D’oh! Springfields bid for ‘Simpsons’ premiere

Springfield, Vt., residents shoot a scene with Marge and Lisa Simpson props Tuesday, to prepare their bid to host the Simpsons movie premiere and to answer, once and for all, where the family may reside. Toby Talbot, The Associated Press

AP

Springfield, Vt., residents shoot a scene with Marge and Lisa Simpson props Tuesday, to prepare their bid to host the Simpsons movie premiere and to answer, once and for all, where the family may reside. Toby Talbot, The Associated Press

By Lisa Rathke

SPRINGFIELD, VT – With a bowling alley, a pub, a prison and a nuclear power plant just down the road, Springfield, Vt., likes to think itself a real-life version of the home of “The Simpsons.”

Now, the town is going all out to prove it, joining 13 other Springfields from across the nation in a contest, with the winner hosting the big-screen premiere of “The Simpsons Movie” on July 26. The public will choose the winner in a USA Today online vote.

The competition is stiff.

Springfield, Ill., has its own power plant, run by a man who looks a lot like Mr. Burns, head of the nuclear plant on “The Simpsons,” said Tim Farley, executive director of the Springfield Convention and Visitors’ Bureau. The high school is identical and the city is not far from Shelbyville, the town next to Homer Simpson’s Springfield, he said.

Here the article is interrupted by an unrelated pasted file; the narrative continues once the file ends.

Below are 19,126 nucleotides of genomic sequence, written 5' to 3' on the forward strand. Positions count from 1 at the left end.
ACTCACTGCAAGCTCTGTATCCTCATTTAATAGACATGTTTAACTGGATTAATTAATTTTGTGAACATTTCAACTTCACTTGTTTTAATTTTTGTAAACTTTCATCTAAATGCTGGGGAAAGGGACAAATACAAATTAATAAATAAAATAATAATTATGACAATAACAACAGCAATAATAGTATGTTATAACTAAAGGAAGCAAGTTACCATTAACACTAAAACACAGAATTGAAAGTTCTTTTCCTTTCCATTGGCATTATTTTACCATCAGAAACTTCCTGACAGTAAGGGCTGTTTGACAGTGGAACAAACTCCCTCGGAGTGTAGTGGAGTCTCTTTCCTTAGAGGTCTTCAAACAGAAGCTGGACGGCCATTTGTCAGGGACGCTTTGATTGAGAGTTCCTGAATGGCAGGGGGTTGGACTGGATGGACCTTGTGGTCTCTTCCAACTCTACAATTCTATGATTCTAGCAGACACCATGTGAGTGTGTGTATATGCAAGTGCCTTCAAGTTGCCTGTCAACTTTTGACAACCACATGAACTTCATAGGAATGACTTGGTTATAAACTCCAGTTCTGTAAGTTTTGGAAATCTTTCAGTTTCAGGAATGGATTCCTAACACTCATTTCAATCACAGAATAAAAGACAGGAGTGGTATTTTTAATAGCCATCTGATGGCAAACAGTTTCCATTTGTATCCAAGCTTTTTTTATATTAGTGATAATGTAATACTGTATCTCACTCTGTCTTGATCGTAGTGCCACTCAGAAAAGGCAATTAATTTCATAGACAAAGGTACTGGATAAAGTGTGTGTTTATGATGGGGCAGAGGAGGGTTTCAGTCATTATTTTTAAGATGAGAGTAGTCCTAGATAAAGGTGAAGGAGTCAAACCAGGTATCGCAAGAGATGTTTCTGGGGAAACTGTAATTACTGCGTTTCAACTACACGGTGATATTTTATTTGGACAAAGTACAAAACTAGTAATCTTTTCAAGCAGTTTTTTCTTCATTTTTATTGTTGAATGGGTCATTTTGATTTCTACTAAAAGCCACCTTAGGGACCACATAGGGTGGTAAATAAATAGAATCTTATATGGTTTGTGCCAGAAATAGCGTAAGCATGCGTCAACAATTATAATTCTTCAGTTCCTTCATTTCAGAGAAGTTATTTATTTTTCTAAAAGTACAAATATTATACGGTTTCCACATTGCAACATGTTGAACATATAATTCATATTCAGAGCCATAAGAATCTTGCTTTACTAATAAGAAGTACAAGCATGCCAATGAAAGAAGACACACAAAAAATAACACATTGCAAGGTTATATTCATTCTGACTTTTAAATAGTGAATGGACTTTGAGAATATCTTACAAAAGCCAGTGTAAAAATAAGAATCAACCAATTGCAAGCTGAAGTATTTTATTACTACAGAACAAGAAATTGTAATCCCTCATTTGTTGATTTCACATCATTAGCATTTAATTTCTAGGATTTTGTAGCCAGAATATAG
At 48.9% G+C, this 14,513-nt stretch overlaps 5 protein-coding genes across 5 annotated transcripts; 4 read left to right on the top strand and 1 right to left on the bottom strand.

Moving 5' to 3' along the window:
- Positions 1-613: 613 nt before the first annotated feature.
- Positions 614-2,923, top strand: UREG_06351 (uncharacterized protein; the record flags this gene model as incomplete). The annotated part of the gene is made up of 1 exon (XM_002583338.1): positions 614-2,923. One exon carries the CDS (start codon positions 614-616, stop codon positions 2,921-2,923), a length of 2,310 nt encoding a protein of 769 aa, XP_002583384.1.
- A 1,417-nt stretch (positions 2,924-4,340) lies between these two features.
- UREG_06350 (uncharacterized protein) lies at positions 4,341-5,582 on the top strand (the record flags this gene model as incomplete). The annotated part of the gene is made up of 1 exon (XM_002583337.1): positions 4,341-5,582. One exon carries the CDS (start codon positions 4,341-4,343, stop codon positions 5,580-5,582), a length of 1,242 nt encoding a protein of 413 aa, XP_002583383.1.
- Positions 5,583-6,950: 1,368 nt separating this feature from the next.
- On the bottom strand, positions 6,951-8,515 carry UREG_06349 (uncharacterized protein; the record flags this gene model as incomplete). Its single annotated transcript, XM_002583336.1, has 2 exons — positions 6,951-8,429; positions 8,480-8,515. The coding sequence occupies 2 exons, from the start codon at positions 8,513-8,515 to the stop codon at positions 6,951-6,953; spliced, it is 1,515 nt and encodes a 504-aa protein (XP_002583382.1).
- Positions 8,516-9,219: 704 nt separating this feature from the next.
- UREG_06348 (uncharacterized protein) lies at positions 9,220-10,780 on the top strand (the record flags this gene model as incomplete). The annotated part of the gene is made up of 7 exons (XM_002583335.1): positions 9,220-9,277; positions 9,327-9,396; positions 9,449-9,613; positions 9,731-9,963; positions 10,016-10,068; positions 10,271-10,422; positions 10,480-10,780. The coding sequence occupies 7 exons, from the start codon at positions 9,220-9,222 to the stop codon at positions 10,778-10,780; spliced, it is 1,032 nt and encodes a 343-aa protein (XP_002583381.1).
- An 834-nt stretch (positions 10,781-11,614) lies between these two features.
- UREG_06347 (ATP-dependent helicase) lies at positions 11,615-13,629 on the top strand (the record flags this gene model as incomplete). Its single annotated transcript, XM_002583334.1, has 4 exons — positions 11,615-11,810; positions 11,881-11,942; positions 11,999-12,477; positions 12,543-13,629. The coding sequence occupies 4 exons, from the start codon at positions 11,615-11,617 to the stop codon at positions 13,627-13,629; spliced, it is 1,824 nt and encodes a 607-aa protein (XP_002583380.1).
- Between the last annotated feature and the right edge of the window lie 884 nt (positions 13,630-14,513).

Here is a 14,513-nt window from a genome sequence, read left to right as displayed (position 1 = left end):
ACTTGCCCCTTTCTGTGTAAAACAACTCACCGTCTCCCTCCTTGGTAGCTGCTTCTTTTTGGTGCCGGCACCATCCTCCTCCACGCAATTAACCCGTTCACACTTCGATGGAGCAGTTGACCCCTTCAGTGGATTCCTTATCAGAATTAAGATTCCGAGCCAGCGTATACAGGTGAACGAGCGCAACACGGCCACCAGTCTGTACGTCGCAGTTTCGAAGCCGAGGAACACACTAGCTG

“We feel like Springfield has a lot of curious similarities,” Farley said.

But folks in Springfield, Ore., the home state of “Simpsons” creator Matt Groening, always thought it was their Springfield on the Fox TV show. “It was a shock, that we had to prove it,” said Niel Laudati, community relations coordinator.

Every Springfield in the nation was invited to take part, submitting a three- to five-minute video showcasing their town.

Springfield, Minn., declined, saying it was nothing like the dysfunctional town on the TV show.

As the June 28 submission deadline approaches, the Springfields aren’t giving away many details, just upping the ante.

“We just got Senator Kennedy to be in our Simpsons video,” said David Horgan, producer of the effort in Springfield, Mass. “I can’t give it away, but he’s hilarious.”

Vermont’s Springfield planned to show off buildings with “Springfield” in them – the bank, a movie theater — in a scene in which Homer (Burlington talk show host Tim Kavanaugh) runs through town chasing a big, pink, rolling doughnut.

Later they planned to film the final scene, in which Homer is chased by a mob into a movie theater.

“We tried to keep within the spirit of the movie,” said producer Brock Rutter, of the Vermont Film Commission, who also plays Bart. “Homer wrecking things and everything turning out in the end.”

We’re not “looking at it (as) being compared to. I think more for us it’s a promotional piece, just getting our name out there.”

Voting ends July 9, with the winner announced the next day. The movie hits theaters July 27.